The upshot of this is clear: Jews and Muslims cannot afford to be at loggerheads in the fight against fascism. Both communities are in the firing line of a global far-right agenda advanced by groups and political parties forged in the historic bowels of Nazism.
Whatever their political differences and disagreements, both communities need to forge bonds of solidarity in the struggle against racism. If they are to survive, our communities have no choice but to resist being distracted by efforts to divide us and turn us against each other, which is a deliberate far-right strategy to debilitate both Jewish and Muslim communities. Instead, we need to identify new lines of strategic cooperation to resist and disrupt a global far-right movement which threatens not only our communities, but the very foundations of our democracies.
This means that no matter what our political leanings might be, the struggles against Islamophobia and anti-Semitism are fundamentally about the same thing: protecting diverse, inclusive, and free societies.

G7 – The Cost of Uselessness

Peter Koenig

The G7 Summit is an obsolete, useless talking shop, as Finnian Cunningham so adroitly says. RT calls it The Unbearable Pointlessness of G7. Canada, France, Germany, Italy, Japan, UK, and the United States constitute the G7 gang. It should strike any logical thinker as extremely odd that the world’s largest economy (by purchasing parity-based GDP), China, is not part of the club. Why is that? – It’s clear, the club is for western turbo-capitalist ideologues only; the self-proclaimed world hegemons.
Yes, the G7 are, no doubt, a useless talking shop – and much worse. These seven self-nominated leaders of the world are also among the greatest war criminals of the globe. They are involved in and initiate conflicts and wars that have in the last 20 years – roughly since 9/11 gave them a ‘free pass’ to raise in the name of fighting endless terrorism havoc around the globe – killed an estimated 15 to 20 million people, either directly or by proxy and mercenary armies.

That is of course much worse than uselessness.

Does anyone ever talk about the value and cost, of these ‘summits’? – The value, i.e. the output, is at best zero – and in most cases negative. These conferences highlight conflicts, create new ones and add to the fire what was just smoldering. And I am not talking about the Brazilian amazon fires. This was the case of the G7 in Biarritz. The high-ranking delegates were insulting each other, plus, as this was not enough, barbs were thrown back and forth across the Atlantic between Macron and Bolsonaro. That just shows about what level of human consciousness we are talking.
Trump was confusing the lot, or those who paid any attention to the outbursts of the creator of pure chaos, more tariffs on Chinese goods, then not, then again, levying tariffs for French wines, new sanctions against Iran, Venezuela, threats of new aggressions and even war with Iran; and surprise-surprise “Kim Jon-un, North Korea’s President, is a friend”. Peace talks were not even on the back-burner. So, it would be fair to say, the benefits or values of this summit were less than zilch, they were negative. It was a laughable propaganda stint, but an expensive one at that.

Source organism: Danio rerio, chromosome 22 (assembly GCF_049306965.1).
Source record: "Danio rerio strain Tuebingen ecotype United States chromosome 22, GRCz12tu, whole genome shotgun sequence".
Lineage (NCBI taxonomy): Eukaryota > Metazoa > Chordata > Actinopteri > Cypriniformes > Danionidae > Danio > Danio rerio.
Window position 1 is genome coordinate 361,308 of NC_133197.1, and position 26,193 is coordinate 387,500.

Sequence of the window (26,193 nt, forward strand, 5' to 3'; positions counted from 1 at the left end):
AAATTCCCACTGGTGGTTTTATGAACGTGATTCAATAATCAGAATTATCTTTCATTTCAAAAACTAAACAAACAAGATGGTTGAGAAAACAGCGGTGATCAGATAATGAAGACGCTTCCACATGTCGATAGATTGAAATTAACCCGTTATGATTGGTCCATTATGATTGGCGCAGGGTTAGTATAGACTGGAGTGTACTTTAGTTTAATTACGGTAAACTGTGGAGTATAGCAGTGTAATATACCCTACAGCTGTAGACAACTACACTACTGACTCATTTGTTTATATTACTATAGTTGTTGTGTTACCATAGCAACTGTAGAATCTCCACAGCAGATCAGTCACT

Defining the costs of the event is a rather complex algorithm. However, any cost for an event that produces a sum of negative values, is money thrown into a bottomless pit. The costs, of course, do not just amount to travel, lodging, good food and drink – they include for starters also the entire entourage of the megalo-politicians, police and military security. Biarritz alone was protected by about 20,000 police and military troops combined, they shielded the worldly leaders (sic) from anti-G7 / anti-establishment demonstrators.
Protests are widely justified against this clan of smiling tyrants and despots, with the audacity to appoint themselves to the world’s rulers. No UN or other international body has selected or ratified them. Their arrogance with impunity is meant to irradiate power around the globe. Their smoke of grandeur emanating from their heads can most likely be seen from space. The sad story is that the vast majority of this world, especially the western world, takes them seriously. They bow to the G7 nonsense; they accept their often-criminal decisions for wars, conflicts and killer-sanctions, as God-given. – The G7 decide over the fate of sovereign nations, like Iran, Venezuela, Cuba, Syria, Afghanistan – and who is next? – If it wasn’t for Russia and China the damage, they cause would indeed be unbearable.
They selected themselves as rulers of the universe. Unheard of, only half a century ago, that something so aberrant like the G7, the G20, the WEF (World Economic Forum that meets every January in lush Davos, Switzerland), are able to assemble many of the same rulers to hold the scepter of power over the planet. How come the peoples of this world allow their supremacy with impunity? – One can but shake one’s head about this lunacy – what has humanity become?
The Trump delegation usually travels with a flock of aids, journalists, advisors, let alone his bodyguards – and the blinded cars he brings from Washington by special air carriers. And all the others? Maybe slightly less, as they are – as vassals of the Great US Emperor – bound to be a bit more modest. Nevertheless, the total cost must be in the hundreds of millions – all counted, including shadow costs, environmental damage, CO2 emissions, and ‘externalities’ – which includes everything that establishment economists don’t want you to know, say a total cost of 200 to 300 million dollars?